A good many years ago Robert Darnton, as he puts it, “walked into a historian’s dream: an enormous cache of untouched archives, the papers of the Société typographique de Neuchâtel.” What he discovered there forms the basis of this collection of articles, most of them on the French writers whose works risked censorship before the Revolution, and were therefore published by such Swiss printers as the ones at Neuchâtel. To find a gold mine may be a matter of luck, though it rarely is; to exploit its potential calls for knowledge, skill, and the investment of resources. Darnton is amply supplied with all three. He has an enviable gift for reading between the lines, extracting meaning and life from unpromising material, and finding relations between things that have no obvious connection with each other. Whatever he writes is stimulating to read.

It was an excellent idea to bring these pieces together, for they have a unifying theme and some of them were not easily accessible. If Darnton’s conclusions give rise to some reservations this is partly the ransom of his success: they were so arresting when they first appeared that they have generated a good deal of debate, brought disagreement to the surface, and encouraged other historians to clarify their own ideas.

Darnton’s objective is to write a social history of eighteenth-century French literature. By this he means a quantitative study of what was written, how much of it was published, how it made its way from publisher to reader, and who the readers were. He is particularly interested in the books subject to censorship and how they were distributed nonetheless. He believes that the answers to these questions, besides being of interest in their own right, will help to explain the collapse of the ancien régime in 1789 and the links between the Enlightenment and the French Revolution. At times he suggests that there was something in common between the ideas in the prohibited books and the nature of the illicit book trade itself. While rejecting what he calls “vulgar Marxist reductionism,” he sees a parallel, if not a connection, between the ideas of liberty and hatred of privilege on the one hand and the way in which the marketing of books was carried on in eighteenth-century France on the other. This allows him to present his conclusions about the book trade as evidence for a general revulsion against both the theory and practice of the ancien régime.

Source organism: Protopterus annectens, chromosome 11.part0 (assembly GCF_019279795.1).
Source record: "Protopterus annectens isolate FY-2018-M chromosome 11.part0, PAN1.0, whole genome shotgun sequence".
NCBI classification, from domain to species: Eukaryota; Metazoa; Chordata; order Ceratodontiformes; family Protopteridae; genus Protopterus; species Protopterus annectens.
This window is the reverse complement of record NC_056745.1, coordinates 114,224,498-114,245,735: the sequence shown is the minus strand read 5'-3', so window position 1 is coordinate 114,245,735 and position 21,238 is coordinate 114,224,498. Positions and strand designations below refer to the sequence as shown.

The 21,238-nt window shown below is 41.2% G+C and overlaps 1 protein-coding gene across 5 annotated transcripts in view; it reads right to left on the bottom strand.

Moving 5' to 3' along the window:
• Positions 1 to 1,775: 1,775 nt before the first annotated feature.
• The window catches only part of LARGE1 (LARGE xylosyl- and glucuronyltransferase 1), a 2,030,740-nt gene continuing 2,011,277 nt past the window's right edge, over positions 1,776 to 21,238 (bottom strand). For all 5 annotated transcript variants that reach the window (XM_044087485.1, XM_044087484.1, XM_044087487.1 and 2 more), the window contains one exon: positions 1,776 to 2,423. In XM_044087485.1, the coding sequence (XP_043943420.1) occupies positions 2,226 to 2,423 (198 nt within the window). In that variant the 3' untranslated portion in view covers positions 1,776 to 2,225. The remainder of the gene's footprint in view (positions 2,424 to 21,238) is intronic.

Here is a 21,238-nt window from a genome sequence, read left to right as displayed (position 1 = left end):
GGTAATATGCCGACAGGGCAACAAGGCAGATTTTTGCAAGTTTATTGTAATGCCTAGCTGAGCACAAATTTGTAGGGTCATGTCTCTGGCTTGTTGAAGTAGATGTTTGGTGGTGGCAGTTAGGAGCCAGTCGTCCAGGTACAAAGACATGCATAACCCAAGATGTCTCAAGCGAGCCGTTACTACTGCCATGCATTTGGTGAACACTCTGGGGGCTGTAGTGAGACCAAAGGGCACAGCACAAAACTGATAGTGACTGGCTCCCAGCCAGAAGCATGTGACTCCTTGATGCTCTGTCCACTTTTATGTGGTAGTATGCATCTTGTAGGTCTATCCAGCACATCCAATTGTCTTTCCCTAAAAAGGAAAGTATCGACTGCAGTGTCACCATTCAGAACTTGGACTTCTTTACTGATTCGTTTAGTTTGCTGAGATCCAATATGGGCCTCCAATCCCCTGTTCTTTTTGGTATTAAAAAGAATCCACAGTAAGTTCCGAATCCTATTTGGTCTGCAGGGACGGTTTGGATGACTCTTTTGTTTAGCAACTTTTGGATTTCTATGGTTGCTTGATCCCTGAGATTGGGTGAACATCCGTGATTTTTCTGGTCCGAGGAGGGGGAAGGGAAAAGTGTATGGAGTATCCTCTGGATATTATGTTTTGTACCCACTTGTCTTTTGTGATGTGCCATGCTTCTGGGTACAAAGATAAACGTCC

In his first chapter, the “High Enlightenment and the Low Life of Literature,” which first appeared in 1971, he makes a sharp distinction between respectable and disreputable writers. The former, with some reservations about the respectability of Diderot, were the established giants of a generation that had virtually died out by 1780. Montesquieu died in 1755, Voltaire and Rousseau in 1778. He has not much to say about their successors, although he implies that they were mostly mediocrities. The disreputable were men who came to Paris, usually in their twenties, in the hope of becoming the Voltaires and Rousseaus of the new generation; failing to win acceptance and trying to keep body and soul together, they were driven to such expedients as hack pamphleteering and the peddling of pornography. In the process they became both socially and morally degraded, they transferred their self-hatred to a society that found no place for them, and emerged as embittered radicals of a new kind. As Darnton puts it, “It was from [Grub Street’s] visceral hatred, not from the refined abstractions of the contented cultural elite, that the extreme Jacobin revolution found its authentic voice.” In other words, as the would-be philosophes from bourgeois families were reduced to desperate poverty, they became a “literary proletariat” whose ideas were more socially subversive than those of their successful rivals.